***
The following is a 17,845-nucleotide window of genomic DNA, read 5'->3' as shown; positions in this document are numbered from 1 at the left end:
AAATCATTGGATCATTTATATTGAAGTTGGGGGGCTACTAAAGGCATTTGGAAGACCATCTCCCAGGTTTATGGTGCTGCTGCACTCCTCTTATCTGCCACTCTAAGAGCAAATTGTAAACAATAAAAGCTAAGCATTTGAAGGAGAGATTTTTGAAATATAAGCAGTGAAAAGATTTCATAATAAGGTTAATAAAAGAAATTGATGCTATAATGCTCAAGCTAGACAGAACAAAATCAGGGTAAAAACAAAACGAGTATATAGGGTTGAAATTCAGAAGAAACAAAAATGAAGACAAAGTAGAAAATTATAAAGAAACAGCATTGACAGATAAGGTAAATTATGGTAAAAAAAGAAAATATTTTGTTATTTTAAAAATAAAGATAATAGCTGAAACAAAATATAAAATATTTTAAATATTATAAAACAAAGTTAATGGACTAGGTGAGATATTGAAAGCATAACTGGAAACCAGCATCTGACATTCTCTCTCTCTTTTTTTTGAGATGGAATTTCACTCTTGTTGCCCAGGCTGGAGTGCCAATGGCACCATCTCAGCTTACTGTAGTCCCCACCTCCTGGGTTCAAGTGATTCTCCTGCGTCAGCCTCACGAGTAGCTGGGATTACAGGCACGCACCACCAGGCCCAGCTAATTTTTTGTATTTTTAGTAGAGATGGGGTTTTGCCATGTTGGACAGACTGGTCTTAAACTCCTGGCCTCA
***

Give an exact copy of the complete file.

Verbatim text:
The following is a 17,845-nucleotide window of genomic DNA, read 5'->3' as shown; positions in this document are numbered from 1 at the left end:
AAATCATTGGATCATTTATATTGAAGTTGGGGGGCTACTAAAGGCATTTGGAAGACCATCTCCCAGGTTTATGGTGCTGCTGCACTCCTCTTATCTGCCACTCTAAGAGCAAATTGTAAACAATAAAAGCTAAGCATTTGAAGGAGAGATTTTTGAAATATAAGCAGTGAAAAGATTTCATAATAAGGTTAATAAAAGAAATTGATGCTATAATGCTCAAGCTAGACAGAACAAAATCAGGGTAAAAACAAAACGAGTATATAGGGTTGAAATTCAGAAGAAACAAAAATGAAGACAAAGTAGAAAATTATAAAGAAACAGCATTGACAGATAAGGTAAATTATGGTAAAAAAAGAAAATATTTTGTTATTTTAAAAATAAAGATAATAGCTGAAACAAAATATAAAATATTTTAAATATTATAAAACAAAGTTAATGGACTAGGTGAGATATTGAAAGCATAACTGGAAACCAGCATCTGACATTCTCTCTCTCTTTTTTTTGAGATGGAATTTCACTCTTGTTGCCCAGGCTGGAGTGCCAATGGCACCATCTCAGCTTACTGTAGTCCCCACCTCCTGGGTTCAAGTGATTCTCCTGCGTCAGCCTCACGAGTAGCTGGGATTACAGGCACGCACCACCAGGCCCAGCTAATTTTTTGTATTTTTAGTAGAGATGGGGTTTTGCCATGTTGGACAGACTGGTCTTAAACTCCTGGCCTCA